Short Stories, Irish literature, Classics, Modern Fiction, Contemporary Literary Fiction, The Japanese Novel, Post Colonial Asian Fiction, The Legacy of the Austro-Hungarian Empire and quality Historical Novels are Among my Interests

Monday, March 12, 2012

"Going into Exile" by Liam O' Flaherty

"Going Into Exile" by Liam O'Flaherty (1927, 20 pages)

The Irish Diaspora
Irish Short Story Week Year Two
A Story of those Left Behind

Please consider joining us for Irish Short Story Week Year Two, March 12 to March 22.   All you need do is post on one short story by an Irish author and send me a comment or an e mail and I will include it in the master post at the end of the challenge.  

In 1927 the first Greyhound track in Ireland opens.   The first transatlantic telephone call is made.   Great Britain renames the United Kingdom of Great Britain and Ireland to The United Kingdom of Great Britain and Northern Ireland, acknowledging that the rest of Ireland is no longer under British rule. The first Volvo is made.  To the Lighthouse is published.   Charles Lindbergh makes the first nonstop flight across the Atlantic.   Kevin O'Higgins, the Vice President of the Irish Free State, was assassinated.   The first Japanese train line opens, in Tokyo.   

Liam O'Flaherty (1897 to 1984) was born in Inishmore on one of the Aran Islands, off the west coast of Ireland.  His cousin was the famous Hollywood movie director  John Ford.    Like Frank O'Conner and Sean O'Faolain he was involved in the Irish War for independence against the British (largely a guerrilla war)1919 to 1921.    It was a bloody war of brother against brother in many cases.   It ended in Southern Ireland becoming an independent country with largely Protestant Northern Ireland staying under British rule.    
Liam O'Flaherty

O'Flaherty worked for a time as a teacher until he became successful with novels like The Informer (which his cousin made into a movie) .     O'Flaherty moved the USA around 1923 to live in Hollywood so he could work with his cousin, among other reasons.   He was for a time a communist but returned to his Roman Catholic roots in latter years.   He had an affair with Elizabeth Bowen.    He was deeply into the reading life with a passion for French and Russian literature.    Much of his adult life was lived in the USA, his  writings nearly all deal with Ireland.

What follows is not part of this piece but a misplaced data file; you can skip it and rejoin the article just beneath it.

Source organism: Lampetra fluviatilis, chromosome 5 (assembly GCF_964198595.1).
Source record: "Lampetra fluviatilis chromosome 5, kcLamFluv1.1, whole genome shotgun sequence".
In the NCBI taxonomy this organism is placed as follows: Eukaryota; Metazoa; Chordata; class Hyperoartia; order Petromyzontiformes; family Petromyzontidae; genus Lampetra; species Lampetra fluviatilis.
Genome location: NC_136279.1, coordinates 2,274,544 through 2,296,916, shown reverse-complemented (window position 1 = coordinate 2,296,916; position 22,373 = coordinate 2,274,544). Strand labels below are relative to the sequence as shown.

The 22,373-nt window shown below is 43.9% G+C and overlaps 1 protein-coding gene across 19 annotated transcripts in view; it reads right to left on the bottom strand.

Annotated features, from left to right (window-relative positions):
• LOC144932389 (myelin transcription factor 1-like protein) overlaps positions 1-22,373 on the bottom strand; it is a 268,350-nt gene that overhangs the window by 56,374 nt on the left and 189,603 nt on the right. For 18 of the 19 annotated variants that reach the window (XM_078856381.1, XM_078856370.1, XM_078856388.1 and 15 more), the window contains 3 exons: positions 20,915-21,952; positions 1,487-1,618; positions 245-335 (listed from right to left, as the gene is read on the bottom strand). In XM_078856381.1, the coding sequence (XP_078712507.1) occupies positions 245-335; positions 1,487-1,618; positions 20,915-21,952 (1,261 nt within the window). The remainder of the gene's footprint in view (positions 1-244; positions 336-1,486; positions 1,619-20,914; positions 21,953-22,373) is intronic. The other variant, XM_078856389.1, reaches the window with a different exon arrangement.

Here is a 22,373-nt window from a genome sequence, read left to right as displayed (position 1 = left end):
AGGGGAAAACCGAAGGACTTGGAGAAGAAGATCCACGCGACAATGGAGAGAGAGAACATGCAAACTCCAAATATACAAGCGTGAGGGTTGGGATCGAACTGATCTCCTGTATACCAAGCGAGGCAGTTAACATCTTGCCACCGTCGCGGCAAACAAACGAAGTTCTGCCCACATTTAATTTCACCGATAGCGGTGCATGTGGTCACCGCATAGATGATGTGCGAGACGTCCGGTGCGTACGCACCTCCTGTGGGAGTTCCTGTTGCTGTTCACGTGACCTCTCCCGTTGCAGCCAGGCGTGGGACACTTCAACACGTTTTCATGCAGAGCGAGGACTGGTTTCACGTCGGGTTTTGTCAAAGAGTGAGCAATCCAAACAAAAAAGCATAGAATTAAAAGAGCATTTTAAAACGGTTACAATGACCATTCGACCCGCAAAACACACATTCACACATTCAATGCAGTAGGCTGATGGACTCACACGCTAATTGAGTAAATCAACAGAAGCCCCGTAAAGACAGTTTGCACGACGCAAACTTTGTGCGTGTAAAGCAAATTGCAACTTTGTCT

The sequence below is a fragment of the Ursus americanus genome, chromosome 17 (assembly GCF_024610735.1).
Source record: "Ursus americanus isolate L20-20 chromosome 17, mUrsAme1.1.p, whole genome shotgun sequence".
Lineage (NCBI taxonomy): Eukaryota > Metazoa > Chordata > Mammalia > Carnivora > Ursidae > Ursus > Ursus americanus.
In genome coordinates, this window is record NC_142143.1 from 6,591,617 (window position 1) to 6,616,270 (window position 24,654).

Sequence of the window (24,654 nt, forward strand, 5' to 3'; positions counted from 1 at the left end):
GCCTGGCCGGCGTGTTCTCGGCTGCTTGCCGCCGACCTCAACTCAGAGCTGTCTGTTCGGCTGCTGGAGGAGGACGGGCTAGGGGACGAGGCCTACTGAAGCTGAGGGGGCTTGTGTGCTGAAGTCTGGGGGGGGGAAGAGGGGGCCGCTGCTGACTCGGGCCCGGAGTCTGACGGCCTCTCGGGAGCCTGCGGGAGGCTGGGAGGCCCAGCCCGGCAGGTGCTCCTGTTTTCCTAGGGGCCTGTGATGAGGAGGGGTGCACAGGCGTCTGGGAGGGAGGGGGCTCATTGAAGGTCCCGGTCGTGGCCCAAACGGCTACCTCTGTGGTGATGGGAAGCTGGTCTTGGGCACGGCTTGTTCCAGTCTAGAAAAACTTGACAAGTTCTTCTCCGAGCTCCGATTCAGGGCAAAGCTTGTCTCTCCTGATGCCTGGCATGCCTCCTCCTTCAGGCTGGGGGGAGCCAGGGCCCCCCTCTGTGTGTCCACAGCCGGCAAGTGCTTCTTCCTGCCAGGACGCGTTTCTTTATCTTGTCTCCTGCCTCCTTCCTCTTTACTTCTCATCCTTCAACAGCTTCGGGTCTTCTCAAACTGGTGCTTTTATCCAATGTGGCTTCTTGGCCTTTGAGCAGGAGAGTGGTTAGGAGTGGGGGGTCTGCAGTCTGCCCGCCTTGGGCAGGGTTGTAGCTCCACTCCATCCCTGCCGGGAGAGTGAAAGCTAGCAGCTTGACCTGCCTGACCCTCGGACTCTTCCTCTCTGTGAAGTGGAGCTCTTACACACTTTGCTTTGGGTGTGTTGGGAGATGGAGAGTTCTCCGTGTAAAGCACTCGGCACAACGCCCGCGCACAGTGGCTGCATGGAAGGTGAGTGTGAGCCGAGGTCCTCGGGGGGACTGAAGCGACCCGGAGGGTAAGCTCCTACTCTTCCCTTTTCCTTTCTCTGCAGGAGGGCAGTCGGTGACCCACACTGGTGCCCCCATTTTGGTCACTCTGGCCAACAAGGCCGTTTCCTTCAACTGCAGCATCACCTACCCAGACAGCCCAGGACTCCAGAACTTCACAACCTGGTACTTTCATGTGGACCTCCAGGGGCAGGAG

In the first story I posted on for Irish Short Story Week, "Home Sickness" by George Moore, we are given a look at what happens when an Irishman living for many years in New York City attempts to return home.   In "Going into Exile" O'Flaherty shows us the emotional consequences that emigration had on those left behind.  

The story opens in the crowded cabin of Patrick O'Flaherty.   There are lots of people there for a party in honor of the two oldest of eight children both of whom are leaving for America in the morning.    

"The people were dancing and laughing, and singing with a certain forced and boisterous gaiety that failed to hide from them the real cause of their being there, dancing and singing and laughing.  For the dance was on account of Patrick Fenney's two children, Mary and Michael, who were going to the United States on the following morning".

There seems to me a lot of very understandable forced gaiety in the short stories of Ireland.